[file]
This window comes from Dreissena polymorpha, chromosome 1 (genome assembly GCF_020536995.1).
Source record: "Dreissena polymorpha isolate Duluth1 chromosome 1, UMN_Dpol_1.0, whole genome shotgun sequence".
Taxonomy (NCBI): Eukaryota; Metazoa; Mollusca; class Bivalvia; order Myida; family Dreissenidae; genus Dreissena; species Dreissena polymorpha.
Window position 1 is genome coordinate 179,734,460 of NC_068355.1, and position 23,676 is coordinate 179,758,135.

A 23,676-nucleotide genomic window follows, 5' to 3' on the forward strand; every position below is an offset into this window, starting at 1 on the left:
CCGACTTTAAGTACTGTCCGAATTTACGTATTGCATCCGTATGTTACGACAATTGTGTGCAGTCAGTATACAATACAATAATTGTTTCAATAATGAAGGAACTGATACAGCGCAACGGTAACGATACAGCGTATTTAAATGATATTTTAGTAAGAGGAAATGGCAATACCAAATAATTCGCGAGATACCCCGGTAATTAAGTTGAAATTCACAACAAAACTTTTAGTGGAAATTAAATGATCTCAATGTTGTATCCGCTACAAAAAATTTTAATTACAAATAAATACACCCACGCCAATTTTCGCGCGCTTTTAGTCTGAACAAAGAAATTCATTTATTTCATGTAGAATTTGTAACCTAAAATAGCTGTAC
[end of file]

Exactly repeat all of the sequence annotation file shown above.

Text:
This window comes from Dreissena polymorpha, chromosome 1 (genome assembly GCF_020536995.1).
Source record: "Dreissena polymorpha isolate Duluth1 chromosome 1, UMN_Dpol_1.0, whole genome shotgun sequence".
Taxonomy (NCBI): Eukaryota; Metazoa; Mollusca; class Bivalvia; order Myida; family Dreissenidae; genus Dreissena; species Dreissena polymorpha.
Window position 1 is genome coordinate 179,734,460 of NC_068355.1, and position 23,676 is coordinate 179,758,135.

A 23,676-nucleotide genomic window follows, 5' to 3' on the forward strand; every position below is an offset into this window, starting at 1 on the left:
CCGACTTTAAGTACTGTCCGAATTTACGTATTGCATCCGTATGTTACGACAATTGTGTGCAGTCAGTATACAATACAATAATTGTTTCAATAATGAAGGAACTGATACAGCGCAACGGTAACGATACAGCGTATTTAAATGATATTTTAGTAAGAGGAAATGGCAATACCAAATAATTCGCGAGATACCCCGGTAATTAAGTTGAAATTCACAACAAAACTTTTAGTGGAAATTAAATGATCTCAATGTTGTATCCGCTACAAAAAATTTTAATTACAAATAAATACACCCACGCCAATTTTCGCGCGCTTTTAGTCTGAACAAAGAAATTCATTTATTTCATGTAGAATTTGTAACCTAAAATAGCTGTAC